Start the conversation
The 2016 Summer Olympic Games kick off in Rio de Janeiro, Brazil, on Friday, Aug. 5.
The host city is being criticized for not being ready, but that criticism is nothing new in the Olympics universe — just take a look at these headlines over the years:
- Host City Athens, Greece, 2004: "Security Officials, Athletes Worry Greece Isn't Ready to Police Olympics," USA Today, July 9, 2004
- Host City Beijing, China, 2008: "China Falls Short on Olympic Promises, Critics Say," CNN, Aug. 12, 2008
- Host City, London, England, 2012: "U.S. Officials Worried About Security at London 2012 Olympics," The Guardian, Nov. 13, 2011
- Host City, Sochi, Russia, 2014: "15 Signs That Russia Is Not Very Ready for the Olympics," The Washington Post, Feb. 6, 2014
But what's going on in Rio now is different.
Trending News: Do You Have Zika?
These five stories range from being bizarre to down-right scary — and they all have happened before the Summer Olympics in Rio have even started…
5 Unusual Incidents at the 2016 Summer Olympic Before the Opening Ceremonies
No. 5: 110 Russian Athletes Barred from Rio
As of Aug. 2, 110 athletes from Russia were barred from competing in the 2016 Summer Games.
The entire Russian track and field team (except for one long jumper who trains and was tested in the United States) was barred from competing, according to NPR. It was barred because of a widespread, state-run doping program. According to the World Anti-Doping Agency, the program had been in existence for years.
Russia will also have trouble winning any medals in the rowing competition. Of its 29 rowers and coxswains, 22 have been barred.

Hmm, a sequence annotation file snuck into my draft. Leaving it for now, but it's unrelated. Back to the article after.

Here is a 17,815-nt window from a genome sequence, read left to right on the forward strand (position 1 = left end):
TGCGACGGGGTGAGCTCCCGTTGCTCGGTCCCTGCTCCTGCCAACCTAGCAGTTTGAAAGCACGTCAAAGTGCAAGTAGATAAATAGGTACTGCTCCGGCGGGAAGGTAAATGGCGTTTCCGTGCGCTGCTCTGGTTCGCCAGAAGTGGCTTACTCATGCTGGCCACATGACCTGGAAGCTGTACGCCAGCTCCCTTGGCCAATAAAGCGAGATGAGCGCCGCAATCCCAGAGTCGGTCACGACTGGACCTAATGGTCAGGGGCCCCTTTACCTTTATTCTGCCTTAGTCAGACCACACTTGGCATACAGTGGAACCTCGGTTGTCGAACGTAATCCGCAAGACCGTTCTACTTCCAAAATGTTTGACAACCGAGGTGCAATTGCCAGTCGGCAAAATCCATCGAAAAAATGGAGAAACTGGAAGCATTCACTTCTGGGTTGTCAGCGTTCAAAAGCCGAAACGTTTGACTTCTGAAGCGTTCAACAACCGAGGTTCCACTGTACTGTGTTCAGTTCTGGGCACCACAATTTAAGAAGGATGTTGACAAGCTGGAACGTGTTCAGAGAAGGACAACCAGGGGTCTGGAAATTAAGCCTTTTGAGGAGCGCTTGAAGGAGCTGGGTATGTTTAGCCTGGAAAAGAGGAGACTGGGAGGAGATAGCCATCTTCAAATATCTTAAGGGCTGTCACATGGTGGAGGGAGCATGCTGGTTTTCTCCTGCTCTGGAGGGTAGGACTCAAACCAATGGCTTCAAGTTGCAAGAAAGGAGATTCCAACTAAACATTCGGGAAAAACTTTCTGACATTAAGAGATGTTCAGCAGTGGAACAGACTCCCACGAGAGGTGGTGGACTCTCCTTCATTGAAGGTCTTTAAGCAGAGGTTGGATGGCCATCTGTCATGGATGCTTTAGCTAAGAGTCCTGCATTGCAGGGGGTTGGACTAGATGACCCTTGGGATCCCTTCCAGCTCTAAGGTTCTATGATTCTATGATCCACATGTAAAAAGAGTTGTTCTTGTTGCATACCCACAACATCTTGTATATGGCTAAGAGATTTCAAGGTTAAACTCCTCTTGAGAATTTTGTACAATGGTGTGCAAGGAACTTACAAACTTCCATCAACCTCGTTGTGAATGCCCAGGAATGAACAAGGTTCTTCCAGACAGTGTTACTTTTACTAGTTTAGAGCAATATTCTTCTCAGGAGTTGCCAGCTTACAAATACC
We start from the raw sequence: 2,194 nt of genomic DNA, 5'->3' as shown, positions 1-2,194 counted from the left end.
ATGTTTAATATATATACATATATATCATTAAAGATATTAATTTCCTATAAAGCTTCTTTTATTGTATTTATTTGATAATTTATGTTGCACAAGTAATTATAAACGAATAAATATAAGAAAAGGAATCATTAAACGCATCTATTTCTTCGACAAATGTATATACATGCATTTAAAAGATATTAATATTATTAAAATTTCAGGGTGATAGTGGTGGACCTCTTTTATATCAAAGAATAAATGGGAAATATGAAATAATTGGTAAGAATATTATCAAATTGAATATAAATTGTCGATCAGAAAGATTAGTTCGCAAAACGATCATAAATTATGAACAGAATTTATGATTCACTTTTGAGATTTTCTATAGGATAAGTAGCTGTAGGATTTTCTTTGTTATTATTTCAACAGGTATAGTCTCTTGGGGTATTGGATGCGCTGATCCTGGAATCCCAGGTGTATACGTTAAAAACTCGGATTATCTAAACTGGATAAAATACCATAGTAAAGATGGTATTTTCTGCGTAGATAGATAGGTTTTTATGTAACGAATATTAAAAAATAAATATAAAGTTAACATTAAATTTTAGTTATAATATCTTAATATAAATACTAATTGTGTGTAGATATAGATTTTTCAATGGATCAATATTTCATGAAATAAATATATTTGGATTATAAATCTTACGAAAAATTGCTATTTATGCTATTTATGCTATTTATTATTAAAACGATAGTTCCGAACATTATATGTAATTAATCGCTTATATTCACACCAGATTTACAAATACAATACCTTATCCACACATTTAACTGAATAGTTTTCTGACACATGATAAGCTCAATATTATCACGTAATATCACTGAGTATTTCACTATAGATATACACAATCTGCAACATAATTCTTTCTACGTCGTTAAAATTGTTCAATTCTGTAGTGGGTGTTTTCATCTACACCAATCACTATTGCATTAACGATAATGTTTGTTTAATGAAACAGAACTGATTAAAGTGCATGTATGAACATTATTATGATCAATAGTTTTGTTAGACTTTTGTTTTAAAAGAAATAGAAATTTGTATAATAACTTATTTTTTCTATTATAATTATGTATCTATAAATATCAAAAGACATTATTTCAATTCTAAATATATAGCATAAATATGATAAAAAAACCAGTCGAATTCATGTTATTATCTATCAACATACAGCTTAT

It will also be impossible for Russia to win any medals in weightlifting, as the International Weightlifting Federation has barred all eight Russian weightlifters.
Trying to create a positive spin, Russia's Sport Minister Vitaly Mutko stated on July 29 that 272 Russian athletes had been cleared to compete in Rio.
While this story falls on the bizarre side of the spectrum, story No. 4 is actually really scary for athletes and tourists alike…
No. 4: The Water Will Get You Really, Really Sick
Five days before the games were set to begin, the Associated Press released a scathing report about the water conditions in Rio. The report states the water in Olympic venues holds 1.7 million times more viral levels of what would be considered dangerous in the United States and Europe.
Athletes who ingest just three teaspoons of the water in Rio are almost guaranteed to be infected with a virus. These viruses can cause:
- Stomach illnesses
- Respiratory illnesses
- Heart inflammation
- Brain inflammation
Roughly 1,400 athletes are at risk of getting violently ill from participating in water sports.
But the 16-month study found that even tourists could face serious health risks from the water. The AP study found tourists face serious health risks on the beaches of Ipanema and Copacabana.
In response, athletes have been:
- Bleaching oars
- Wearing plastic suits
- Taking antibiotics
But because antibiotics combat infections and not viruses, and the dangerous levels of viruses found in the water, the athletes and tourists in Rio this summer are still at risk of getting violently ill.
No. 3: Human Remains Show Up at Volleyball Court
On June 29, police said that a foot and other body parts had washed up on the shore near the Olympic volleyball venue in Copacabana.